21 January 2009

Back in Luanda: What? You Wanted Water?

After more than two weeks in South Africa enjoying afforable meals and hot showers, I was dragging my feet a little on the return trip to Angola. It’s only a three hour flight from Johannesburg to Luanda, but it takes some mental work to prepare for the change in lifestyle that awaits.

Like the calm before the storm, the first couple of days back were surprisingly comfortable. The power was on, the water was flowing, and I had the apartment to myself since I was the first one to return. That situation lasted about two days, and as Murphy’s Law would have it the power went out the day another colleague arrived. Not having power woudn’t be so bad if it didn't also translate into us not having any running water. This occurs because our water tank is underground and we need power to pump it up into our second-floor apartment. You might be wondering why we don’t have a water tank on the roof so we could just let gravity do the work, but then you’d be applying logic, and such activity will quickly lead to insanity in Angola (so it’s best avoided).

Knowing this, we have large plastic trash cans that we fill with water on days when we have power so that we can continue to bathe (using buckets), wash the dishes, and flush the toilets on the days when we don’t have power/water.

Diversion #1
Did you know you can flush a toilet just by pouring water into the basin? I had no idea this was possible but it makes perfect sense – that’s all that’s happening anyway when you flush. Living in Angola is definitely good for learning how things work – because often they don’t and the backup plan requires this knowledge. It’s sort of like learning how to do long division by hand after getting used to calculators. It’s possible, but you just didn’t have to think about it before.

Anyway the power came back on after 10 hot hours and just in time for me to log into the internet and follow the Oklahoma/Florida football game.

Diversion #2
For once I wish the power had stayed off and allowed me to avoid the agony of watching another chance at a national title go down the drain. Seriously, what’s up with OU losing so many title games recently…get it together already!! Boomer Sooner.

We enjoyed power and water for the weekend, but the situation reached absurd levels the first full week of work. Although we had some power, the fuse that controls the water pump (and all of the outlets except for one, which meant we had to take turns charging our computers and phones) went out and replacing it took four days (apparently the part was hard to locate). Our reserve water was gone after a day (there were three of us in the apartment by this point, with three people’s dishes to wash, and three people’s business to manually flush) and by day 2 we were all pretty much miserable.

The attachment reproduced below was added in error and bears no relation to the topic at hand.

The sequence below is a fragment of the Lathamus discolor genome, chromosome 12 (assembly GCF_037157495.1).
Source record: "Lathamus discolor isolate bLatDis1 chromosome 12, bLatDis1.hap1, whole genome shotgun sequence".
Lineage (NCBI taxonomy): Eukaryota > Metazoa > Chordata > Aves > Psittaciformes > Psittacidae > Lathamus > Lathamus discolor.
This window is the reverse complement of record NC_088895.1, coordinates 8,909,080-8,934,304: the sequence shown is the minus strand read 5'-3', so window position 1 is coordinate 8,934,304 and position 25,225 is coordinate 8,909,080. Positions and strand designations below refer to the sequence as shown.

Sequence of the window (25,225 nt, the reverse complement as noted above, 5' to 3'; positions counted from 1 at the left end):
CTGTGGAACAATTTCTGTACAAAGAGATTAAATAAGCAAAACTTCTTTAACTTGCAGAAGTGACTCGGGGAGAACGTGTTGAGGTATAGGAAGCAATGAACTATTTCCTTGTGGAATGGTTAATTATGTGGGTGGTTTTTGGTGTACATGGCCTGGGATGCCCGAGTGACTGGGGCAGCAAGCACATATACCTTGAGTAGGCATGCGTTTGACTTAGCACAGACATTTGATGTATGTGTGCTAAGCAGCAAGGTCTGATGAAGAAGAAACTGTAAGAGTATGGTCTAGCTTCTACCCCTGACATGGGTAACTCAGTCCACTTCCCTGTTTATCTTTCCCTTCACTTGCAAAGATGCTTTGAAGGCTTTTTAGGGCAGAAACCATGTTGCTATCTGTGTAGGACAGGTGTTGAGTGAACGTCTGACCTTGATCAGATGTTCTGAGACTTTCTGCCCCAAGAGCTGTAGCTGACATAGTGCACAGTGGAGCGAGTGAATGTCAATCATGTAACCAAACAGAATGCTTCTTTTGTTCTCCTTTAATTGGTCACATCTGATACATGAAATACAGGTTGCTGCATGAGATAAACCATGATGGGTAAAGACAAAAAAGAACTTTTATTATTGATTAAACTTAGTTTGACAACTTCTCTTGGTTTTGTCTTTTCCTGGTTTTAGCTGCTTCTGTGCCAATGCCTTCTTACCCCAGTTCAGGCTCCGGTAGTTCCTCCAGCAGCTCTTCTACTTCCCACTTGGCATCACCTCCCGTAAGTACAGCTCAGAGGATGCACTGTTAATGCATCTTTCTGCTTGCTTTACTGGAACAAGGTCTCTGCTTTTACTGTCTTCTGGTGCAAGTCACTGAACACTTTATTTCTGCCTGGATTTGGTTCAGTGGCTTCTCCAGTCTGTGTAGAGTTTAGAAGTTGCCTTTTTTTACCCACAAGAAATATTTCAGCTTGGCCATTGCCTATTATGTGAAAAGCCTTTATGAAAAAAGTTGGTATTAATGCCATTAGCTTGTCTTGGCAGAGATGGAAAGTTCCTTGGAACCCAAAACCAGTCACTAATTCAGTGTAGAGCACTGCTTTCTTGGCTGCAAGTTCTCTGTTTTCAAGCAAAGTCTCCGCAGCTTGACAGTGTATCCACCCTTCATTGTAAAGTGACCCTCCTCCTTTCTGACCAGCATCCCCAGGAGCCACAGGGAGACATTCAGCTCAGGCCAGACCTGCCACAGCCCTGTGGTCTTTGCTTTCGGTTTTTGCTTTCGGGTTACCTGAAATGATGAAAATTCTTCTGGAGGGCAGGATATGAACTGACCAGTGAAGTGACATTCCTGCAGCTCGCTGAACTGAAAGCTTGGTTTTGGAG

Our office’s solution was to bring extra drinking water tanks (we have a water cooler in the apartment) so that we could bathe in the drinking water. Although we used this water to flush toilets and wash our hands, etc., using it to bathe seemed like such a waste that we opted to use the showers at the gym in the morning instead. Our stubborn driver didn’t like this plan since it involved him spending an extra 30 minutes waiting on us, so this solution required some negotiation. It’s possible that our collective body odor won that argument...

The power eventually returned the day I traveled to Benguela (after a week’s delay processing some work documents that I needed for domestic travel, but that’s another story altogether) and I was able to take a cold shower. Relief at last!

Meanwhile the conversation about getting a new generator continues, and it’s the same conversation we’ve been having since we arrived in September. As it turns out acquiring the generator is only half the battle – the door to the shack where the generator goes has been ripped off and there’s a family living in the vacant space. Now we have to evict the squatters, weld a new door in place, install four locks (this was the office’s idea), and hire a guard to watch it 24 hours a day. The same guard needs to watch the access to our underground tank – before the holidays someone broke the lock to that and started bathing in our water, but that’s another story yet again. Nothing is easy here…

The front entrance to our palace in Luanda (the Range Rover, sadly, is not ours):

1 comment:

Horacio said...

darling - you need to befriend the range rover-owning folks - i'm sure they would be glad to lend you a hot shower every once in a while.